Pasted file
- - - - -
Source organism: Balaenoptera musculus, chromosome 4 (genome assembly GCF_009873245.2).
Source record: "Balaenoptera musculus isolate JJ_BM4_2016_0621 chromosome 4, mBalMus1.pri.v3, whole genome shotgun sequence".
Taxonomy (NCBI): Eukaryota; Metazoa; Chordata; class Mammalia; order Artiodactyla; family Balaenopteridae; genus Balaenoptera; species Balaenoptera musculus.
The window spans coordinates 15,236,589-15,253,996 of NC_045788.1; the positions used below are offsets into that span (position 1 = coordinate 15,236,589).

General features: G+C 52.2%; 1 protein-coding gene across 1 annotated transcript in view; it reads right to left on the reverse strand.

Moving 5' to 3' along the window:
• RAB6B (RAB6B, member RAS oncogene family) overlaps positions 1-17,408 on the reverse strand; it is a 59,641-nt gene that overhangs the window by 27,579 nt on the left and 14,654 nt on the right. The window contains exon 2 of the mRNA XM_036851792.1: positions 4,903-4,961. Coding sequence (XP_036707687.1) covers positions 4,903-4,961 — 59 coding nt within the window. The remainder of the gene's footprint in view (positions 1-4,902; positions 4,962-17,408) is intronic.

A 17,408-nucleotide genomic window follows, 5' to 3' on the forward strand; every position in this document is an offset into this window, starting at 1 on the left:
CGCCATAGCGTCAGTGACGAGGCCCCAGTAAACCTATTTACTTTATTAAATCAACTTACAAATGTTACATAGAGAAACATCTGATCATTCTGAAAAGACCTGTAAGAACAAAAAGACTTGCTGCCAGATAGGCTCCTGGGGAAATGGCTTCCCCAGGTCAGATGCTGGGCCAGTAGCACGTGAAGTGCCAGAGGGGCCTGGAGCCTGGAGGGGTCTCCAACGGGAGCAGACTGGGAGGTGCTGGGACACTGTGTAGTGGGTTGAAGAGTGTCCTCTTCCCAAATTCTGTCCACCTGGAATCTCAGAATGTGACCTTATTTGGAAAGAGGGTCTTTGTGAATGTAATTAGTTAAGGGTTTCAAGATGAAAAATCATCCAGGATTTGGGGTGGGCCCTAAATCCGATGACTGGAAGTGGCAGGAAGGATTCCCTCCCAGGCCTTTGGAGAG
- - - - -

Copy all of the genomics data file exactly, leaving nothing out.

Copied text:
Source organism: Balaenoptera musculus, chromosome 4 (genome assembly GCF_009873245.2).
Source record: "Balaenoptera musculus isolate JJ_BM4_2016_0621 chromosome 4, mBalMus1.pri.v3, whole genome shotgun sequence".
Taxonomy (NCBI): Eukaryota; Metazoa; Chordata; class Mammalia; order Artiodactyla; family Balaenopteridae; genus Balaenoptera; species Balaenoptera musculus.
The window spans coordinates 15,236,589-15,253,996 of NC_045788.1; the positions used below are offsets into that span (position 1 = coordinate 15,236,589).

General features: G+C 52.2%; 1 protein-coding gene across 1 annotated transcript in view; it reads right to left on the reverse strand.

Moving 5' to 3' along the window:
• RAB6B (RAB6B, member RAS oncogene family) overlaps positions 1-17,408 on the reverse strand; it is a 59,641-nt gene that overhangs the window by 27,579 nt on the left and 14,654 nt on the right. The window contains exon 2 of the mRNA XM_036851792.1: positions 4,903-4,961. Coding sequence (XP_036707687.1) covers positions 4,903-4,961 — 59 coding nt within the window. The remainder of the gene's footprint in view (positions 1-4,902; positions 4,962-17,408) is intronic.

A 17,408-nucleotide genomic window follows, 5' to 3' on the forward strand; every position in this document is an offset into this window, starting at 1 on the left:
CGCCATAGCGTCAGTGACGAGGCCCCAGTAAACCTATTTACTTTATTAAATCAACTTACAAATGTTACATAGAGAAACATCTGATCATTCTGAAAAGACCTGTAAGAACAAAAAGACTTGCTGCCAGATAGGCTCCTGGGGAAATGGCTTCCCCAGGTCAGATGCTGGGCCAGTAGCACGTGAAGTGCCAGAGGGGCCTGGAGCCTGGAGGGGTCTCCAACGGGAGCAGACTGGGAGGTGCTGGGACACTGTGTAGTGGGTTGAAGAGTGTCCTCTTCCCAAATTCTGTCCACCTGGAATCTCAGAATGTGACCTTATTTGGAAAGAGGGTCTTTGTGAATGTAATTAGTTAAGGGTTTCAAGATGAAAAATCATCCAGGATTTGGGGTGGGCCCTAAATCCGATGACTGGAAGTGGCAGGAAGGATTCCCTCCCAGGCCTTTGGAGAG